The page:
Parasites and the damage they cause to the intestinal vasculature and mucosa contribute to GI disturbances, including impactions, motility disorders, diarrhea, and peritonitis. Migrating ascarids contribute to pulmonary inflammation in foals. The principal internal parasites of horses are nematodes. With the advent of more effective anthelmintics, the nematode species of importance have shifted from large strongyles to cyathostomes. Unfortunately, many species of adult cyathostomes have developed resistance to standard doses of the benzimidazoles and the tetrahydropyrimidines. Among intensively managed horse populations, treatment with macrocyclic lactones (eg, ivermectin and moxidectin) does not suppress strongyle egg counts for as long as previously expected. Among foals, weanlings, and even yearlings, there are increasing reports of ascarids becoming resistant to ivermectin and moxidectin, and more recently, to the tetrahydropyrimidines. The problem of anthelmintic resistance involves multiple parasites, multiple drug classes, and all age horses.
There is no single parasite control program that is ideal for all horses. Age of the horse, population density, region of the country, climate, and pasture size and quality can affect the choice of parasite control programs. As horses age, they develop resistance to reinfection with certain parasites, such as Strongyloides westeri and Parascaris equorum. Resistance to most strongyles is incomplete.
The 3 major classes of anthelmintics commonly used are macrocyclic lactones (avermectins and milbemycins), benzimidazoles, and tetrahydropyrimidines. Avermectins have a broad range of activity, are effective at low dosages, suppress fecal egg counts for moderate periods of time, and are active against adult and migrating larval nematodes and various ectoparasites including lice, mites, ticks, and bots (eg, Gasterophilus spp). Treatment of mares with ivermectin within 24–48 hr of foaling greatly reduces transmission of S westeri to foals via the dam's milk. Prompt deworming of the mare soon after delivery minimizes the newborn foal's potential exposure to parasite ova in the mare's manure as a result of coprophagy. Due to their efficacy against adult and migrating roundworms, avermectins should be included in the foal's anthelmintic schedule. Avermectins are not effective against tapeworms (Anaplocephala), Onchocerca adults, flukes, or encysted cyathostome larvae. Milbemycins (eg, moxidectin) have a longer tissue half-life and egg reappearance period and are effective against encysted cyathostome larvae. Milbemycins should not be used in foals <6 mo old or in horses that are underweight and debilitated.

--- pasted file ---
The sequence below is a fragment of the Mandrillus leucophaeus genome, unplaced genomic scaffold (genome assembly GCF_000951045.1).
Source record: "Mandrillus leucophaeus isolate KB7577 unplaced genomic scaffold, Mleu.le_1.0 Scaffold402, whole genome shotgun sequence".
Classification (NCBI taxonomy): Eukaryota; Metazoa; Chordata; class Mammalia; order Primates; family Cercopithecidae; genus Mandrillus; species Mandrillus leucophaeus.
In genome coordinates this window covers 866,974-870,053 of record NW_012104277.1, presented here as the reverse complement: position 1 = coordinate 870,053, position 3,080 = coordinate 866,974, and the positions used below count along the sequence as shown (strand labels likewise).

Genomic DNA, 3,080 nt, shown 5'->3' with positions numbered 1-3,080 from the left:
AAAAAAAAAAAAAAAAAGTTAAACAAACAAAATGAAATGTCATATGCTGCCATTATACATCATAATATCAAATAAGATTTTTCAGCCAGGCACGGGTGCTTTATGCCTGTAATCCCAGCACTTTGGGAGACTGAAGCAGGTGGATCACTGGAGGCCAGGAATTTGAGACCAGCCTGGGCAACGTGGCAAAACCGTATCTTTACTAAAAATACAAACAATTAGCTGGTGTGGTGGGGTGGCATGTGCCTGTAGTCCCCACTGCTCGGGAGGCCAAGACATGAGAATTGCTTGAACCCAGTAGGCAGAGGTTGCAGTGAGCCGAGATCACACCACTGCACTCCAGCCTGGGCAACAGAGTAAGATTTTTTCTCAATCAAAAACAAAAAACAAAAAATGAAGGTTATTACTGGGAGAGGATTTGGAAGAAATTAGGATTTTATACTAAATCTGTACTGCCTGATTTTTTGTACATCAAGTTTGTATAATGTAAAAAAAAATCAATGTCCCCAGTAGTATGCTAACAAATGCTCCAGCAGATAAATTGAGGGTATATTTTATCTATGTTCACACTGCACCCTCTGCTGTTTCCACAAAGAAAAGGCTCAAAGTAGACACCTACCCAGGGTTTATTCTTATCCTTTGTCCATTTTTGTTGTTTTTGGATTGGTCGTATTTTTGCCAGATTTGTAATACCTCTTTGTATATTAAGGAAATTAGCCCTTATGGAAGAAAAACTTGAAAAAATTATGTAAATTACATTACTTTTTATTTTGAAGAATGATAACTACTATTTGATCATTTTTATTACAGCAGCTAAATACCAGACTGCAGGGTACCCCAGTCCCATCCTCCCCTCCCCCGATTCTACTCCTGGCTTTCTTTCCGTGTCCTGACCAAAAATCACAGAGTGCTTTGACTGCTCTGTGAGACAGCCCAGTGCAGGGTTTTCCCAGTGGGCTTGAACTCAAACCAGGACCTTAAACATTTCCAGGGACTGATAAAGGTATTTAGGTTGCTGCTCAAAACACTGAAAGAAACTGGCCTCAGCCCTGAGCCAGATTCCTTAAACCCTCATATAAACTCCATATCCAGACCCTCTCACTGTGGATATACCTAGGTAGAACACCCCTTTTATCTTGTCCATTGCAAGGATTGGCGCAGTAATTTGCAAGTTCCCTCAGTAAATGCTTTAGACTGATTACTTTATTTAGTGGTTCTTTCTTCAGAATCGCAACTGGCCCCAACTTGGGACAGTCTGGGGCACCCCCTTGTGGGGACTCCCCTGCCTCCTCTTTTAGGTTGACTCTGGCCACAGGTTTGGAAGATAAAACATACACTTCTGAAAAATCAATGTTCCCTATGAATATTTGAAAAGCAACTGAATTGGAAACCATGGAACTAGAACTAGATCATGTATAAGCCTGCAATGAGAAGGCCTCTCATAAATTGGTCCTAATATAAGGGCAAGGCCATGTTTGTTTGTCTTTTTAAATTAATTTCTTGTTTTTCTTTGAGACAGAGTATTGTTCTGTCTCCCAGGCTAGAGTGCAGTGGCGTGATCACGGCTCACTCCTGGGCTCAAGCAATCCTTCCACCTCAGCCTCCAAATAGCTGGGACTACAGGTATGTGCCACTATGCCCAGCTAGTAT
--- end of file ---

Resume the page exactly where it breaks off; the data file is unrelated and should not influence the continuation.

Benzimidazoles are effective against ascarids, pinworms, and most nematodes; however, many species of adult cyathostomes have developed resistance to this class of anthelmintics. Increased dosages of this drug class are required to kill migrating immature large strongyles, encysted cyathostomes, and migrating ascarid larvae.
The tetrahydropyrimidines (eg, pyrantel) have reasonable efficacy against nematodes and ascarids and good activity against tapeworms when used at increased dosages.